Ear purge. A purge from the ears is usually hemorrhagic and is usually of short duration, since generally it will stop once the intercranial pressure has been relieved. Brain aspiration is an effective way to relieve this type of pressure. The use of a trocar button will prevent leakage.

Gas purge. Urethral or rectal purges are easily taken care of in the preparation room. This is not pleasant work, but it needs to be done nonetheless. Packing and ligature ties are the most effective way, but the chemical companies have recently invented devices to be used in these instances which are much more sophisticated that the old-fashioned method of packing. However, a novice embalmer who does not or will not pack these private areas has not truly been baptized in the real world of embalming procedures.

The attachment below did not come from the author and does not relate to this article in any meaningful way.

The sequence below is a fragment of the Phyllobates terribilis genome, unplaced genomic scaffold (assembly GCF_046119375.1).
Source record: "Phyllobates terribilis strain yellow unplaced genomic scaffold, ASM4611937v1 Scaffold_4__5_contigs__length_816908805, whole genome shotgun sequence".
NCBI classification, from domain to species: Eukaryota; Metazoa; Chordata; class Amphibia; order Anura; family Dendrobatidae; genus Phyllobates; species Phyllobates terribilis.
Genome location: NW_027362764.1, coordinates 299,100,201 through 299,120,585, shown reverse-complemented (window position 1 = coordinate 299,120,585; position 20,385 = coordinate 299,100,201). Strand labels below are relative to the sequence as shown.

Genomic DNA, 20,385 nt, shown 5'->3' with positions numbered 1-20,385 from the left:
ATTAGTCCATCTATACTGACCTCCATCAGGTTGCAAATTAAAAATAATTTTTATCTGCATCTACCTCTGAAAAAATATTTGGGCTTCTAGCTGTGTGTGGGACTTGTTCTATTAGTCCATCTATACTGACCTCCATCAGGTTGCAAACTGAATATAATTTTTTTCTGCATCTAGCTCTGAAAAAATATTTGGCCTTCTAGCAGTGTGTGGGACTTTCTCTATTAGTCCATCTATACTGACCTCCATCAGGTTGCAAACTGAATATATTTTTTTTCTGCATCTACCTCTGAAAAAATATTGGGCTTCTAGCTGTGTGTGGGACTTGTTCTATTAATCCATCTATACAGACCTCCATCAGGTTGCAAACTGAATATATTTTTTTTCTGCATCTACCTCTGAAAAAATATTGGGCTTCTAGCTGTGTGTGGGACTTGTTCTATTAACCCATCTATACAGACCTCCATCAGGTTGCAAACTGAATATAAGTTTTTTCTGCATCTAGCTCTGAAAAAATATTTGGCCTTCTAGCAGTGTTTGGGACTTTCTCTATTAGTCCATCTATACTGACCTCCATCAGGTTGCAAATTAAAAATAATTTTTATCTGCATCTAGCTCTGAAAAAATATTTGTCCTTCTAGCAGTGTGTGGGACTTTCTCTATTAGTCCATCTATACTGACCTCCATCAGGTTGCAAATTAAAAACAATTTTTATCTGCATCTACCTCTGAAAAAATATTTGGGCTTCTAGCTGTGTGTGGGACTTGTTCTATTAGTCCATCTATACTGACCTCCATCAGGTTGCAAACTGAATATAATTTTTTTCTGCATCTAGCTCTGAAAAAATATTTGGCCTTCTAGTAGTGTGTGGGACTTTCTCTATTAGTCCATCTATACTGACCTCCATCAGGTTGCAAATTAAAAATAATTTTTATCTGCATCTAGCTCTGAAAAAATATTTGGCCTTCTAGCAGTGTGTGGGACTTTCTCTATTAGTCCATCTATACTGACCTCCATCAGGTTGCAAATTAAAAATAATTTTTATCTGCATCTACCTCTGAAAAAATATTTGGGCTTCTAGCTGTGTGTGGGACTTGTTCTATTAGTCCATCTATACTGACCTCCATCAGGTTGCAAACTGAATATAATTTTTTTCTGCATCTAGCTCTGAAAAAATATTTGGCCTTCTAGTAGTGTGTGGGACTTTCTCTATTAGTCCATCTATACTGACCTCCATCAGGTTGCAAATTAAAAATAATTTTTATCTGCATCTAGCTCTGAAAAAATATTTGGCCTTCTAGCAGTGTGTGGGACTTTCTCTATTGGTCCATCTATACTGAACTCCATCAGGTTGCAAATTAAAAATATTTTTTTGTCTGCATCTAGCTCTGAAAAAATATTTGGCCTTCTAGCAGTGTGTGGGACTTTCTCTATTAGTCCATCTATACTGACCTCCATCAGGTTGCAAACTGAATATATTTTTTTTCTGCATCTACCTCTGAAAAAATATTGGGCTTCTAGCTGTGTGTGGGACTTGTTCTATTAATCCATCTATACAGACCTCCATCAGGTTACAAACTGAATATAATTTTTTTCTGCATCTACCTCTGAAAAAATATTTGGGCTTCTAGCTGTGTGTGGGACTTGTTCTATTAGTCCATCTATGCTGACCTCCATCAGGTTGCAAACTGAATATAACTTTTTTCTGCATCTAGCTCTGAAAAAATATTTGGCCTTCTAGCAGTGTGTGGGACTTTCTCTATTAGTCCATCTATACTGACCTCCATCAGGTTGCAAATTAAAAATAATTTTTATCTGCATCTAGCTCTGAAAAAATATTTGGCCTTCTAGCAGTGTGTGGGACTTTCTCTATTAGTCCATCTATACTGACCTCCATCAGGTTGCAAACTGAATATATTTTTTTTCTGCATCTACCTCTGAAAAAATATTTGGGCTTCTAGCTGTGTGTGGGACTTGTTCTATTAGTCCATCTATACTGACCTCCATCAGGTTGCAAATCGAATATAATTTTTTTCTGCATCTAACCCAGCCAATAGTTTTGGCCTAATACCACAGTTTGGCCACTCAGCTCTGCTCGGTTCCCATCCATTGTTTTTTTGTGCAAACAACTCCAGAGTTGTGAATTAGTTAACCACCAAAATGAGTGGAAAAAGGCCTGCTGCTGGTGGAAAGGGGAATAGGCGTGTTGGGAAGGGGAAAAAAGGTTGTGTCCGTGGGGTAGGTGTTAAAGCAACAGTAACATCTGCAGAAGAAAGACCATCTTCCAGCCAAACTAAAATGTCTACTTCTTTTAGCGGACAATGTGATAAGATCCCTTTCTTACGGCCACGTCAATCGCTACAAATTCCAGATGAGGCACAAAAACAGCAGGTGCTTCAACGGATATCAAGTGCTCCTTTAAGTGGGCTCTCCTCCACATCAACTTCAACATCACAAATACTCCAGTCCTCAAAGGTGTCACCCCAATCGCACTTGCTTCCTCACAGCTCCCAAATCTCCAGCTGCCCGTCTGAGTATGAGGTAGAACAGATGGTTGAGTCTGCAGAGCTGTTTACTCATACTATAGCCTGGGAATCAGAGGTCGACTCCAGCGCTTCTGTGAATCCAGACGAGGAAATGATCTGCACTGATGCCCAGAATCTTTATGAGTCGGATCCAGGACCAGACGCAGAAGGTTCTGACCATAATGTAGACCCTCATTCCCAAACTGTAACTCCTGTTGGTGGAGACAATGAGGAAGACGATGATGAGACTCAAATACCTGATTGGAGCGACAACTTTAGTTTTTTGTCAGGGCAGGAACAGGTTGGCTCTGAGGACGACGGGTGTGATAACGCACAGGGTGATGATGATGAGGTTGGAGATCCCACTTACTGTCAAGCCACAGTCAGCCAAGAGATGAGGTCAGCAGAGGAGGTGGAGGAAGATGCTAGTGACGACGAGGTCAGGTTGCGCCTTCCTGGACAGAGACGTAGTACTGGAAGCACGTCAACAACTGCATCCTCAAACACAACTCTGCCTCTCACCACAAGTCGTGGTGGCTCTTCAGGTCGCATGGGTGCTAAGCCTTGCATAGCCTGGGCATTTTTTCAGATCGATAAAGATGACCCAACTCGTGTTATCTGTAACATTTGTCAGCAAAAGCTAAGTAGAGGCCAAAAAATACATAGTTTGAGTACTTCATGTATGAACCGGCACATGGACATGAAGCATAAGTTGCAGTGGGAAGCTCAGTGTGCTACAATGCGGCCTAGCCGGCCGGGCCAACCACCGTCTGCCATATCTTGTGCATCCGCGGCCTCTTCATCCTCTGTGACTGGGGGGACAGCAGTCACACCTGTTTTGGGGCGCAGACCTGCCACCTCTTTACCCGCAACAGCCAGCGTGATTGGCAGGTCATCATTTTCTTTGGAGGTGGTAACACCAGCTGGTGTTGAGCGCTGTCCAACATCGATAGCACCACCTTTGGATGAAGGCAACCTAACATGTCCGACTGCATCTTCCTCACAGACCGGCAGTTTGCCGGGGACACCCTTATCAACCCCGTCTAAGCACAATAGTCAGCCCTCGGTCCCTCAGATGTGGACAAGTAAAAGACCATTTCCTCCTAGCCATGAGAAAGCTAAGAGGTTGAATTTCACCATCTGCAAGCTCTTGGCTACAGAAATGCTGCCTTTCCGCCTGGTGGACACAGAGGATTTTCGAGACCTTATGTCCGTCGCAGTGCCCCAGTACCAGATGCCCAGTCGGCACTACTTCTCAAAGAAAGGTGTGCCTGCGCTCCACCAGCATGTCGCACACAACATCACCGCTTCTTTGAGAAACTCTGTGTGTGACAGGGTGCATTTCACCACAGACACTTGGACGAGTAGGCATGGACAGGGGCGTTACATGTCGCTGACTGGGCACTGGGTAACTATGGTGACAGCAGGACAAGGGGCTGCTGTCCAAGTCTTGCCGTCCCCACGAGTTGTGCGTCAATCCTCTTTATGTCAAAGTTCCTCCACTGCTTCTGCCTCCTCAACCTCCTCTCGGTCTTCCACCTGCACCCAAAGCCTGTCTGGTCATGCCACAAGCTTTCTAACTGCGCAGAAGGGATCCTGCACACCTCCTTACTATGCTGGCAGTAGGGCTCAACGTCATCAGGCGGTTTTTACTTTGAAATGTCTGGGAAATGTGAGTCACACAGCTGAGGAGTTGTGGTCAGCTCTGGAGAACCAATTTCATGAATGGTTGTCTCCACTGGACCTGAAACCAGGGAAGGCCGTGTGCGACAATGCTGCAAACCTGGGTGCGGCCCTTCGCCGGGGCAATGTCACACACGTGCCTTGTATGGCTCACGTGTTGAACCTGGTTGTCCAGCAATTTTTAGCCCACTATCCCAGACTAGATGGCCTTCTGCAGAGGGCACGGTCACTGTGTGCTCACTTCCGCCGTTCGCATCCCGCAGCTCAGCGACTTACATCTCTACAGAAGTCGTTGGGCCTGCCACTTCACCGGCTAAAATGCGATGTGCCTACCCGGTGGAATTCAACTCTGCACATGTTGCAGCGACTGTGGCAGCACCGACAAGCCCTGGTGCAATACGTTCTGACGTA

I have used PUR foam on a number of occassions, to prevent stomach and lung purge.
This foam, when applied about ten inch down the throat, will expand and seal off the passage.

The polyurethane foam likes a moist base to attach to and can be forced to expand down the throat instead of up, by temporarily placing a small stopper such as a ball of cotton or other self-made tool right above the foam in the throat, for about one minute.

Polyeurethane foam is available from eve hardware store. Please use wisely - this chemical compound is NOT biodegradable!
I also use this foam to seal the cranial cavity of the autopsied body.

Once dry, polyurethane foam can be easily cut and trimmed by a knife and even by sandpaper.
This material has many uses in reconstructive art, but -alas- it's not very environment friendly... But that counts for many of the chemicals we use...

Sorry for any English errors - I am not a native English speaker.


Martin Beek
European Institute for Demisurgery - EID
The Netherlands